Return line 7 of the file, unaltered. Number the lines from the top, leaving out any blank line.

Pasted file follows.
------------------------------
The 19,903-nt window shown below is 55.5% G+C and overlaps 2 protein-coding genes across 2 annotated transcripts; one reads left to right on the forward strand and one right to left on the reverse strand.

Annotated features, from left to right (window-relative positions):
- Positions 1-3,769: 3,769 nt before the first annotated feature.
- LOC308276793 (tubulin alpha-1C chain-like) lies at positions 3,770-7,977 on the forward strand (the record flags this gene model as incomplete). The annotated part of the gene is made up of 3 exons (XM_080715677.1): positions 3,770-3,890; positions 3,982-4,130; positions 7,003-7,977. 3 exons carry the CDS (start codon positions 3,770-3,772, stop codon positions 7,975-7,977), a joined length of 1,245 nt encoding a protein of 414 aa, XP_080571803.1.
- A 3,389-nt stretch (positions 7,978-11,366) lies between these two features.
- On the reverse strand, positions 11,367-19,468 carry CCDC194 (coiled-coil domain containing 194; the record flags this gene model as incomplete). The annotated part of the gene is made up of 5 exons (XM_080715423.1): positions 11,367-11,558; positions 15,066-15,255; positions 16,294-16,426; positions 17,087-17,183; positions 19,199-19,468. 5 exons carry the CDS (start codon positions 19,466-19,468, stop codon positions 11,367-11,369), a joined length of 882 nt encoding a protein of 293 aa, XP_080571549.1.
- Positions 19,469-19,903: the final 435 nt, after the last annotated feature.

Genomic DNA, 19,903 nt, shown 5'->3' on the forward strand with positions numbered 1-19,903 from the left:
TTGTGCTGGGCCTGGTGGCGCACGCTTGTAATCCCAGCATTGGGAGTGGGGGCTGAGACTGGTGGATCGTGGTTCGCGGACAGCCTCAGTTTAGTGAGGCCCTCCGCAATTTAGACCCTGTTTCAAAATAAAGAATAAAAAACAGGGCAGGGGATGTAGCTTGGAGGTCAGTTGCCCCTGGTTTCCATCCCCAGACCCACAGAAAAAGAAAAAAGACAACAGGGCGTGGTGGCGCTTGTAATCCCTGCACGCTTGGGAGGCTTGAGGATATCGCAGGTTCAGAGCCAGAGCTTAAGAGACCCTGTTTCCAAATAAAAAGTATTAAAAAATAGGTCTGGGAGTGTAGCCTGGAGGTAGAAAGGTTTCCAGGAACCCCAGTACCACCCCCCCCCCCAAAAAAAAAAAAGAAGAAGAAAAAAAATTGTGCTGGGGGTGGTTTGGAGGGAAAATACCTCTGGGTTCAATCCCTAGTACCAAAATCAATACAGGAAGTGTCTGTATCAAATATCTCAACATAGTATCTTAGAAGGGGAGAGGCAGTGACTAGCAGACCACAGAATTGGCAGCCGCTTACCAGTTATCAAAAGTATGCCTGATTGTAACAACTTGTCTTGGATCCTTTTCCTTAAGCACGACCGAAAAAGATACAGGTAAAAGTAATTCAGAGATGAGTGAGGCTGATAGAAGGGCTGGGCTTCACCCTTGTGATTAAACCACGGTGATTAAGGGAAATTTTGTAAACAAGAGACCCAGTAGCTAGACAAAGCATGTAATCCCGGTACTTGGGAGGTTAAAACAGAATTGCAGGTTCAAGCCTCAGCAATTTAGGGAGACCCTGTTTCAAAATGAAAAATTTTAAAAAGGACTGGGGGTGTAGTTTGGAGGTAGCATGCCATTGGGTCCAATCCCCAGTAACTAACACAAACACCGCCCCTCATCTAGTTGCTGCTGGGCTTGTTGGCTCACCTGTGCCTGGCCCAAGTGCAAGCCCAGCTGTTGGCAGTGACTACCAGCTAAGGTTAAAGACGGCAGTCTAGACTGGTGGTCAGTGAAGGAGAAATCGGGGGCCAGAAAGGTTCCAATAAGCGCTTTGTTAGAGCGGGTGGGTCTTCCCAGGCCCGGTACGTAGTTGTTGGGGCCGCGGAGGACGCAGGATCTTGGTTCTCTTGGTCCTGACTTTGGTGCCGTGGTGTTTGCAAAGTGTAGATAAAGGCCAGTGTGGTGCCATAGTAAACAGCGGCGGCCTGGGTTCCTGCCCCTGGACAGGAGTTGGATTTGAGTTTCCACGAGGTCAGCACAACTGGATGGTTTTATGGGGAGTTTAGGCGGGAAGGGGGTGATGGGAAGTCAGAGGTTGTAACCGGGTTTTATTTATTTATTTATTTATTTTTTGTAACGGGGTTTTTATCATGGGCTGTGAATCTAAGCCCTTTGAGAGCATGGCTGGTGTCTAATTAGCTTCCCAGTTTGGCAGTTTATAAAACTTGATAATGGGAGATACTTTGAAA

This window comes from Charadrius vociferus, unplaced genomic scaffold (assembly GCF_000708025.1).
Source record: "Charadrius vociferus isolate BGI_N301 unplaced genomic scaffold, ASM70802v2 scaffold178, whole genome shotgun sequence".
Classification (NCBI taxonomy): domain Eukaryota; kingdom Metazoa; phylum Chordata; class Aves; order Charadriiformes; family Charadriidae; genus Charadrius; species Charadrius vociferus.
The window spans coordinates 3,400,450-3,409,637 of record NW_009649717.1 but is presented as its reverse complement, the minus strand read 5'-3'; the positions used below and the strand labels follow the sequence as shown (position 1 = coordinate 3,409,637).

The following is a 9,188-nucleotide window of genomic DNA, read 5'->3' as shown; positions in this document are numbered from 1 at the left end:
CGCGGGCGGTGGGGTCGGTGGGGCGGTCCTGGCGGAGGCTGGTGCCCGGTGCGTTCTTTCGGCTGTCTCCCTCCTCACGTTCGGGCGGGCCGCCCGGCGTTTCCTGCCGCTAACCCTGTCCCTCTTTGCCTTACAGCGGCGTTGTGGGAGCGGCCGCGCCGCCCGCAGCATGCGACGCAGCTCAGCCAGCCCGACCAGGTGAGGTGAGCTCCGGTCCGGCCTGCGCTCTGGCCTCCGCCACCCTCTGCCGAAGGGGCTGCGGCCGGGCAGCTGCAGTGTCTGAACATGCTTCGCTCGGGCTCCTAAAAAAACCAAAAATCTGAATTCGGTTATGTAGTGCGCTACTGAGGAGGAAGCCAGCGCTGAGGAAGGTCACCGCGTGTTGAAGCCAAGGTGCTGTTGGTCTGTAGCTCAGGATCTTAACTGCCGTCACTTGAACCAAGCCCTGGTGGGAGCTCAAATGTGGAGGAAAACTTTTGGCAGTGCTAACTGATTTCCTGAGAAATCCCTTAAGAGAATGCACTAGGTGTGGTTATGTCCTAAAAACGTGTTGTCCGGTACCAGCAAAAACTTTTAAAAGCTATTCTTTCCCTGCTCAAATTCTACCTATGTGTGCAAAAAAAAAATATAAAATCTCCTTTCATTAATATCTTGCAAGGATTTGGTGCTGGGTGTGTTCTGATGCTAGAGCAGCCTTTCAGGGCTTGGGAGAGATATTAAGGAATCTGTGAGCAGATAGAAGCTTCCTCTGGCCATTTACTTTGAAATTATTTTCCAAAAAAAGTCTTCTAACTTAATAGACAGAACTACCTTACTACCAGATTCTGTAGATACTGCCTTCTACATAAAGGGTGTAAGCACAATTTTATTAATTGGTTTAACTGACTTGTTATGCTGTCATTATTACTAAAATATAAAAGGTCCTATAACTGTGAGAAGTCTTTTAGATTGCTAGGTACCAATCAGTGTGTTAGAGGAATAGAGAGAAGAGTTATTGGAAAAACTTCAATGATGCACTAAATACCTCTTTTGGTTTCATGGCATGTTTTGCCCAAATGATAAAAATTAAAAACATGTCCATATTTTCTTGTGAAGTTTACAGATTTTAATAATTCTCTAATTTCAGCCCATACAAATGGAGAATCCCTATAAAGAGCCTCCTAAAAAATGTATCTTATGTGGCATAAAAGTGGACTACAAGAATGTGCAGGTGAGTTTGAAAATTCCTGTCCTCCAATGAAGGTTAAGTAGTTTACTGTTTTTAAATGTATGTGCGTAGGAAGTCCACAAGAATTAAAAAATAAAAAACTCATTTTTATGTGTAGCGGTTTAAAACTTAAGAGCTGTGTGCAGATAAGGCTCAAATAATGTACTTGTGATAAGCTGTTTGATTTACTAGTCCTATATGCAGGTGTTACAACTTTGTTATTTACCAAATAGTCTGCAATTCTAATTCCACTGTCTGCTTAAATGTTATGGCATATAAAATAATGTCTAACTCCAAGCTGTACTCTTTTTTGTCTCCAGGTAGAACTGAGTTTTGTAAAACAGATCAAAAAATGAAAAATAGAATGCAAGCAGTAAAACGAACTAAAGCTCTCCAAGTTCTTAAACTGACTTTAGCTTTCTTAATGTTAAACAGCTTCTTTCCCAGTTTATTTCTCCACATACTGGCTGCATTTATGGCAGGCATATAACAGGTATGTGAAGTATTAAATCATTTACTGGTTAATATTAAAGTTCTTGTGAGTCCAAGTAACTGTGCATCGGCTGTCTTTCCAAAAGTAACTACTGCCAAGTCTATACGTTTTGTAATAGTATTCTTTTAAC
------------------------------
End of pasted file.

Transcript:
- Positions 19,469-19,903: the final 435 nt, after the last annotated feature.